Monday, June 27, 2016

Catch me if you can or…


As we approached Ketchikan we were alongside the airport – one of the shortest runways that I have seen. At the bottom on the river was a floater plane docking area so I entertained myself taking pictures of landings and take offs.

sadly typical of many areas in Alaska

This stop we had to “dock” in the river itself as one of the docks had been damaged two weeks earlier when the local pilot rammed into it. We got the real story on how it happened from a local: as is the case throughout the Inside Passage, the ship’s captain is not allowed to pilot within National Parks nor dock at some cities, so the local pilot had boarded and was in command. Ketchikan has 4 docks and this particular cruise ship was coming in at an angle where clearance with a cruise ship docked was very little. Winds were blowing 80 mph (approx. 120 km/h) and starting to shove him into the other cruise ship so he chose to pick up speed and ram the dock instead of hitting the other ship – the best choice in a sticky situation. In any case it meant that we got to tender in to the city thus also seeing what the lifeboats were like. Later they were able to dock when another of the 4 of us left so we didn’t have to tender back out at the end of the day.

Approaching the Ketchikan docks

Tying up a floater plane

The airport just above Ketchikan is reached by ferry and has a very short runway!

Here my brother had organized another rental car and the area is so small that they simply brought our car to the dock! We first traveled the South Road to it’s end – some 12 miles, seeing a deer and visiting Rotary Beach with lots of driftwood and as tide was fairly low we also could tide pool – crabs of several kinds, mussels and other marine life. We then returned to town and took the North Road for another 19 miles! At its’ end was a Rain Forest – Settler’s Cove where we took a walk and skipped some rocks into the bay.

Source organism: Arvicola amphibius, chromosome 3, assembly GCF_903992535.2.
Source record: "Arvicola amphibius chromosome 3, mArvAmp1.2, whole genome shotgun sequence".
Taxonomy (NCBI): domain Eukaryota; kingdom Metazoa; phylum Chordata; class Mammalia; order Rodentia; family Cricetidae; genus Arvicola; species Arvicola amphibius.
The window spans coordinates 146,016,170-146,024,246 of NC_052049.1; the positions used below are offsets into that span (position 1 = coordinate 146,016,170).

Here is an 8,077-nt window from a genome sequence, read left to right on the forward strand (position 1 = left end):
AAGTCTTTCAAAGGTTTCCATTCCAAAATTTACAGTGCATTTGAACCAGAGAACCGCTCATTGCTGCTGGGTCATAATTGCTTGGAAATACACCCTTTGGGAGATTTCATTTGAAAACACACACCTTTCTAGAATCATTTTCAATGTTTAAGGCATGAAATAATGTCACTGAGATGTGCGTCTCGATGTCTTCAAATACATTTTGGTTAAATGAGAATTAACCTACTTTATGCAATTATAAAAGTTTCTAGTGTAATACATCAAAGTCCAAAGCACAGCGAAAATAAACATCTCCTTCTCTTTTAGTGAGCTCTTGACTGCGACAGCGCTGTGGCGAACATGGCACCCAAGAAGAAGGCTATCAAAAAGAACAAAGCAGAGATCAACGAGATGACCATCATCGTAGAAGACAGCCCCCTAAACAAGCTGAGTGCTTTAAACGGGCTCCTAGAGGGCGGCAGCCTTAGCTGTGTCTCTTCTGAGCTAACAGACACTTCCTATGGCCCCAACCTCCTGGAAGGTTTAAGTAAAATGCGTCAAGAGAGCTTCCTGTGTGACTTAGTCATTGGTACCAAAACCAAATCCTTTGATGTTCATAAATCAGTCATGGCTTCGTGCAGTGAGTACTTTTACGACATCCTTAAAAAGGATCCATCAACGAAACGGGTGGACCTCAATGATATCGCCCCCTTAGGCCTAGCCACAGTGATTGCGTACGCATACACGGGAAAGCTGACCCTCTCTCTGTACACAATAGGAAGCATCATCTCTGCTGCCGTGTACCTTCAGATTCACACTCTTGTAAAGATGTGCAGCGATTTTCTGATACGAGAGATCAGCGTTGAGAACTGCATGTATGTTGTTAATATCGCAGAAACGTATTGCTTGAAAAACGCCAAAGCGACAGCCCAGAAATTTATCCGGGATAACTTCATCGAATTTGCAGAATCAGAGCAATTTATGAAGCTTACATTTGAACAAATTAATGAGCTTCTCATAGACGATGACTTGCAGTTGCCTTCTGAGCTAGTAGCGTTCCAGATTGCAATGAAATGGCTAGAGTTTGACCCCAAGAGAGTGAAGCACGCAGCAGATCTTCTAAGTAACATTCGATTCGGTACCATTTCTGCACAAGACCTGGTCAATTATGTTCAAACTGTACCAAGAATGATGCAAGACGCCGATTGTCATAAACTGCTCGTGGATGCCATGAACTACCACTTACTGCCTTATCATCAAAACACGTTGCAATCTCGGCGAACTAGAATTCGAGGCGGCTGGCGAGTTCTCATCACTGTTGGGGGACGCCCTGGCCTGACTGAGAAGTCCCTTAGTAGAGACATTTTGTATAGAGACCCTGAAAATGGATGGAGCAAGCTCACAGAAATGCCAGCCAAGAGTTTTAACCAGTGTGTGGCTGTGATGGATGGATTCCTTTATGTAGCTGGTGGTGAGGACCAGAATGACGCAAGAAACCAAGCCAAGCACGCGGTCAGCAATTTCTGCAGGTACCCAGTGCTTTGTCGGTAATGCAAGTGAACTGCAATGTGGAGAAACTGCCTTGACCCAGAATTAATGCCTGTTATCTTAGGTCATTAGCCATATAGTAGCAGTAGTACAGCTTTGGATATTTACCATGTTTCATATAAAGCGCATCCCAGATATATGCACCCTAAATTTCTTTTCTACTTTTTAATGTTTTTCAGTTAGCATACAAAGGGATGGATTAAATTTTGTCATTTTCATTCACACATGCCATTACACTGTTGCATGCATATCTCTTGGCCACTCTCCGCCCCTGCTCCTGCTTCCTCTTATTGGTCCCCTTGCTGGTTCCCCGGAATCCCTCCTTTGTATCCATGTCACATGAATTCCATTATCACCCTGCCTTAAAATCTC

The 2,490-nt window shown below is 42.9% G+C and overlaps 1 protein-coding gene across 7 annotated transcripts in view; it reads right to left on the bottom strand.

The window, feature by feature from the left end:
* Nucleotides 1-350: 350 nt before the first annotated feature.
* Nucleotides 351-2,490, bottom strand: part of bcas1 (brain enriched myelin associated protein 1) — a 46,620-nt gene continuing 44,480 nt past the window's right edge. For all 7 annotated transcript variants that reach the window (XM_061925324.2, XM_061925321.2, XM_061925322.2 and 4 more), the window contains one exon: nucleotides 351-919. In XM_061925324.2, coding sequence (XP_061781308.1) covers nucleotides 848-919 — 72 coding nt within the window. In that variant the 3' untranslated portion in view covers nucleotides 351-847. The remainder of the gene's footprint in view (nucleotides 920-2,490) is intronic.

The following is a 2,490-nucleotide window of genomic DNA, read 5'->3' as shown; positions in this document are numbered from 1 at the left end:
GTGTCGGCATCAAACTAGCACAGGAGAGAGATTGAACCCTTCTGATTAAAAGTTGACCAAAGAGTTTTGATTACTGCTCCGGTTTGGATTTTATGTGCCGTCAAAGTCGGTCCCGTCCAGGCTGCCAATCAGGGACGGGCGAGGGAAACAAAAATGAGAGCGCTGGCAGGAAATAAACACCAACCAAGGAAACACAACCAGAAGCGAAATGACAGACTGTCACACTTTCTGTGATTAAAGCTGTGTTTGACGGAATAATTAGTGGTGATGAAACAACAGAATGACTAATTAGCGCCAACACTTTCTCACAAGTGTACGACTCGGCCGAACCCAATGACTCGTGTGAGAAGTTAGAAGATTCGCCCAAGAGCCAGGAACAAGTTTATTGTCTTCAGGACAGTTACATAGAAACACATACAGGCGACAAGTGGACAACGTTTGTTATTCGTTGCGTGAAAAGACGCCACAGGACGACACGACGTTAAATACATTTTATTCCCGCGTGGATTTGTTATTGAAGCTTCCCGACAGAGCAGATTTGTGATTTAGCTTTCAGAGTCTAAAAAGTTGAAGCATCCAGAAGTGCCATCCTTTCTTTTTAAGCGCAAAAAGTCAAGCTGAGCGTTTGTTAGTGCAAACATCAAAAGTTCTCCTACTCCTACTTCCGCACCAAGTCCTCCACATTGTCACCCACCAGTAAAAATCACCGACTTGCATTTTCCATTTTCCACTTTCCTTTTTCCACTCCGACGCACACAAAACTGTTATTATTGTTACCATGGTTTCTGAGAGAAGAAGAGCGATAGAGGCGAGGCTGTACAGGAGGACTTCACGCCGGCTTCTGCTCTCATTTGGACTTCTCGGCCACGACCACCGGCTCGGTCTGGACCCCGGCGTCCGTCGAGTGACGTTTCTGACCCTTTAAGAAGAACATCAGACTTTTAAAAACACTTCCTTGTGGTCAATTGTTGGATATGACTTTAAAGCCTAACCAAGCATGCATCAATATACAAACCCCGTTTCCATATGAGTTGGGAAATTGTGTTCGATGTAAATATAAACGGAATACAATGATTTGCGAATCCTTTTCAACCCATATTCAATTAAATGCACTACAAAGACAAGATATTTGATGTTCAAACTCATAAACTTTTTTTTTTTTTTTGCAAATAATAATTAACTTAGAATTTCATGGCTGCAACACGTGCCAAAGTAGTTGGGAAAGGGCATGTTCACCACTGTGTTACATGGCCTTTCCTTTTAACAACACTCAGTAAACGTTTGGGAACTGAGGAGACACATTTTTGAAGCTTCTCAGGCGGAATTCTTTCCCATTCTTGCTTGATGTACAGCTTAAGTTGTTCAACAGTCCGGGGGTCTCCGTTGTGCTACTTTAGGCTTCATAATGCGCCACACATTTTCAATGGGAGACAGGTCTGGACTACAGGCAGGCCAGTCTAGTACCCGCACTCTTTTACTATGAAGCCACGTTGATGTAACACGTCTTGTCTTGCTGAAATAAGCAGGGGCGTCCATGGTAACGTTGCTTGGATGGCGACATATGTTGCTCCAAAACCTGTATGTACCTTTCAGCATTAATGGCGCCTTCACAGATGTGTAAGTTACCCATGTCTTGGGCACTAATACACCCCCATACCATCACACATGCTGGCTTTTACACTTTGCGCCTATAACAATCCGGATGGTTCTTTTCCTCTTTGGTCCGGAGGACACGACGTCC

Deer crossed the road in front of us

The end of the road South

Bald Eagle on a log near the hatchery

Rotary Beach

"The" tunnel: one can go through it, around it and over it.

The end of the North Road

Water fall in the rain forest

One more stop was the Bight Totem park where they have reproduced a Clan house and approx. 20 old Tlingit and Haida totem polls.

Baby Bear totem pole at Bight

Back in the center of town we left the car at the dock as instructed and walked around searching desperately for food. Slim pickings and finally ended up in a bar cum restaurant all dark with lousy service. One positive – wifi – and I was finally able to check e-mails and post a blog!

Quickly hit a few souvenir stores on the way back to the boat then we were off for our last leg – no shore stops – to Vancouver, Canada along the Tongass Narrows. Weather again cleared up and warm.

Damaged Dock under repair

Floater planes parked outside houses

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